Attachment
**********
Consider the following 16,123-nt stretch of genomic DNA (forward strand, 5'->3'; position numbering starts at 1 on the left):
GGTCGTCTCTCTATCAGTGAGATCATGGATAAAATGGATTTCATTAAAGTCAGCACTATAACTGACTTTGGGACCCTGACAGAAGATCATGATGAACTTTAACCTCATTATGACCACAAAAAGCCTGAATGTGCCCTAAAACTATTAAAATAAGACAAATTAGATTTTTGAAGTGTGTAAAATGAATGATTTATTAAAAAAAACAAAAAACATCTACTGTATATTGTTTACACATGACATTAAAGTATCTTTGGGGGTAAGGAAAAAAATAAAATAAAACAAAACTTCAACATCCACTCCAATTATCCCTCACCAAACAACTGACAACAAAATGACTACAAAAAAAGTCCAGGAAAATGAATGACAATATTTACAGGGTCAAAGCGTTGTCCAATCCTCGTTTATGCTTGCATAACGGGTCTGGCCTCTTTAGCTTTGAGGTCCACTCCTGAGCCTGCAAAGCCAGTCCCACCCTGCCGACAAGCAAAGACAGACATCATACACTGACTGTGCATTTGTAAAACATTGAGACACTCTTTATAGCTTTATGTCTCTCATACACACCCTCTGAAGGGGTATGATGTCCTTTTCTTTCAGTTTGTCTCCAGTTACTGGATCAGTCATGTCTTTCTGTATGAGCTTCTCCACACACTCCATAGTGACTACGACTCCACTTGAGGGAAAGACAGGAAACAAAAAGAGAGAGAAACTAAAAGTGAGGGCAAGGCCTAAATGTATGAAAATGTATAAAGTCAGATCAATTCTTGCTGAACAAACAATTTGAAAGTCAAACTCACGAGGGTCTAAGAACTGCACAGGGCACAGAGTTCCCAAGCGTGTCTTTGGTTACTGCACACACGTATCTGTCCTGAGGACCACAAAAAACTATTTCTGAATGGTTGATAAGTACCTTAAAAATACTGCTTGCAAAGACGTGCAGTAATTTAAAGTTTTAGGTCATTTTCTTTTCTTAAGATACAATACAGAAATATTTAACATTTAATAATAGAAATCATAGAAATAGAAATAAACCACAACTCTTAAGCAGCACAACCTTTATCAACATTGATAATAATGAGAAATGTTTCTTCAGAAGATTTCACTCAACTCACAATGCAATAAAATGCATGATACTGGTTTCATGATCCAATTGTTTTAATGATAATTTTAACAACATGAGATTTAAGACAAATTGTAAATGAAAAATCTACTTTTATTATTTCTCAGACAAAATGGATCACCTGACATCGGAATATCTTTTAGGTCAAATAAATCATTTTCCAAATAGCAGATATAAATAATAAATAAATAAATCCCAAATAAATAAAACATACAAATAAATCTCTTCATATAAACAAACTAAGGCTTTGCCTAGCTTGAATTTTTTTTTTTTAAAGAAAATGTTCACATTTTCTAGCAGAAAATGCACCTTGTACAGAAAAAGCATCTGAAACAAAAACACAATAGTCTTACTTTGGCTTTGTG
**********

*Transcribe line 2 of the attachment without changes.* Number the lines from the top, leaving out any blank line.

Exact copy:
GGTCGTCTCTCTATCAGTGAGATCATGGATAAAATGGATTTCATTAAAGTCAGCACTATAACTGACTTTGGGACCCTGACAGAAGATCATGATGAACTTTAACCTCATTATGACCACAAAAAGCCTGAATGTGCCCTAAAACTATTAAAATAAGACAAATTAGATTTTTGAAGTGTGTAAAATGAATGATTTATTAAAAAAAACAAAAAACATCTACTGTATATTGTTTACACATGACATTAAAGTATCTTTGGGGGTAAGGAAAAAAATAAAATAAAACAAAACTTCAACATCCACTCCAATTATCCCTCACCAAACAACTGACAACAAAATGACTACAAAAAAAGTCCAGGAAAATGAATGACAATATTTACAGGGTCAAAGCGTTGTCCAATCCTCGTTTATGCTTGCATAACGGGTCTGGCCTCTTTAGCTTTGAGGTCCACTCCTGAGCCTGCAAAGCCAGTCCCACCCTGCCGACAAGCAAAGACAGACATCATACACTGACTGTGCATTTGTAAAACATTGAGACACTCTTTATAGCTTTATGTCTCTCATACACACCCTCTGAAGGGGTATGATGTCCTTTTCTTTCAGTTTGTCTCCAGTTACTGGATCAGTCATGTCTTTCTGTATGAGCTTCTCCACACACTCCATAGTGACTACGACTCCACTTGAGGGAAAGACAGGAAACAAAAAGAGAGAGAAACTAAAAGTGAGGGCAAGGCCTAAATGTATGAAAATGTATAAAGTCAGATCAATTCTTGCTGAACAAACAATTTGAAAGTCAAACTCACGAGGGTCTAAGAACTGCACAGGGCACAGAGTTCCCAAGCGTGTCTTTGGTTACTGCACACACGTATCTGTCCTGAGGACCACAAAAAACTATTTCTGAATGGTTGATAAGTACCTTAAAAATACTGCTTGCAAAGACGTGCAGTAATTTAAAGTTTTAGGTCATTTTCTTTTCTTAAGATACAATACAGAAATATTTAACATTTAATAATAGAAATCATAGAAATAGAAATAAACCACAACTCTTAAGCAGCACAACCTTTATCAACATTGATAATAATGAGAAATGTTTCTTCAGAAGATTTCACTCAACTCACAATGCAATAAAATGCATGATACTGGTTTCATGATCCAATTGTTTTAATGATAATTTTAACAACATGAGATTTAAGACAAATTGTAAATGAAAAATCTACTTTTATTATTTCTCAGACAAAATGGATCACCTGACATCGGAATATCTTTTAGGTCAAATAAATCATTTTCCAAATAGCAGATATAAATAATAAATAAATAAATCCCAAATAAATAAAACATACAAATAAATCTCTTCATATAAACAAACTAAGGCTTTGCCTAGCTTGAATTTTTTTTTTTTAAAGAAAATGTTCACATTTTCTAGCAGAAAATGCACCTTGTACAGAAAAAGCATCTGAAACAAAAACACAATAGTCTTACTTTGGCTTTGTG